Dr Carol Treasure was recently invited to be a guest speaker for MSc Cosmetic Science students at London College of Fashion, University of the Arts London. In this webinar which focussed on creating safe and effective cosmetics using animal-free science, students took a look at some real-life case-studies about:
- What truly animal-free testing means
- Why skin sensitisation testing is so important
- How to do skin mildness testing for claim support
- Measuring antioxidant activity of natural extracts in the development of an anti-ageing skincare formulation
- What else can be done in vitro?
The integrated Masters in Cosmetic Science is a unique course that offers specific scientific knowledge and skills which prepare students to enter the cosmetic industry in a variety of roles in research and product development, NPD management, safety, and regulatory compliance. Several alumni have even trained further and become fragrance evaluators. The Cosmetic Toiletry and Perfumery Association (CTPA) recognises the course as one of “immediate relevance to the industry” due to its scientific, technological, and business curriculum.
After an animal-free testing whistlestop tour we opened the floor to the students, to answer any questions having a great discussion with the Cosmetic Science students, we thought we’d share some of the questions we got asked!
Can you claim a product is ‘Cruelty-Free’ even if animal-derived components have been used in the testing process?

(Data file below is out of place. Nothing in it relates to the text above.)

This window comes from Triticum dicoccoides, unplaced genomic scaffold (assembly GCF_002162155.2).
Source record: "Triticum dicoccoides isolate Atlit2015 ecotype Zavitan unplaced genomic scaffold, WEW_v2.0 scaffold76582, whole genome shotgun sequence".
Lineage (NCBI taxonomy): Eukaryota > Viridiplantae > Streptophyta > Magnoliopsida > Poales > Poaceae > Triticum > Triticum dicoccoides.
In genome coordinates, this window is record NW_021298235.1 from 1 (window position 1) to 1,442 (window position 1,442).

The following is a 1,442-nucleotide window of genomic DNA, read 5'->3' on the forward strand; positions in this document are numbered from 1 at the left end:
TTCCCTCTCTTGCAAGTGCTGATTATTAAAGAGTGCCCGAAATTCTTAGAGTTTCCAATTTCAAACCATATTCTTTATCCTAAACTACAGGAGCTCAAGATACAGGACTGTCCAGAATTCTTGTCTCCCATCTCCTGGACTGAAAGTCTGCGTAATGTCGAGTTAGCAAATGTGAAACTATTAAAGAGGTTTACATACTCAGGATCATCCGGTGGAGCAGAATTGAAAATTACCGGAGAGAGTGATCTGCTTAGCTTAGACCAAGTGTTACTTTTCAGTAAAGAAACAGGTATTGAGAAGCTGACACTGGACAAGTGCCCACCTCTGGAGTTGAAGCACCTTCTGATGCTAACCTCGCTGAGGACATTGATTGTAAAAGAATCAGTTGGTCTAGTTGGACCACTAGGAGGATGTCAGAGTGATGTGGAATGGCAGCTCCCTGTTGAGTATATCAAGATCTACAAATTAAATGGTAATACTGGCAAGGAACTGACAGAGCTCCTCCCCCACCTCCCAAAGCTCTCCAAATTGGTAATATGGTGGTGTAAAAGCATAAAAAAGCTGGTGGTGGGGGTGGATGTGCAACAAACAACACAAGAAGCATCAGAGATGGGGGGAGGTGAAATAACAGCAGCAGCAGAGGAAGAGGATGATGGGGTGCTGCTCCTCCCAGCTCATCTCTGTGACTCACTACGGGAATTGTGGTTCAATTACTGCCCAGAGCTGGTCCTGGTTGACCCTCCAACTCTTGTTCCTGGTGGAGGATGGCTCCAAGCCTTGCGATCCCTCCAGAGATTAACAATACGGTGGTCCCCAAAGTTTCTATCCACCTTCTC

Yes, companies can still say that their product is ‘cruelty-free’ as they are not using animal-testing methods and under the current system this is allowed. But we’d challenge that this claim is not truly correct, especially for vegan products. Transparency is really important from companies – consumers need to understand what is behind the product they are buying.
Most importantly, there is no need to use animal serum! At XCellR8 we never use it in our lab, instead we use human serum and artificial components – we’d love to see other companies switching to completely animal-free methods as well.
Where do you get the human serum and cells from?
Great question! We obtain our human serum commercially from FDA approved donation centres in the US. There are very strict controls on the consent and transparency process as well as the serum being virus tested to ensure it’s a safe product to use in the lab!
Our cells come from tissue donor banks with full ethical consent. These are QC and safety tested before we use them in the lab.
In the “2 out of 3” approach for skin sensitisation testing, is there a test in your opinion that holds more weight?
KeratinoSens™, the activation of the keratinocyte cells in the epidermis, is probably the most powerful if you had to use one as a standalone test. Some companies do this if they don’t have that regulatory requirement to follow.
We really enjoyed being able to give the students a look at what we do here at XCellR8 and hope we will have the opportunity to be there in person next year – thanks LCF for having us!
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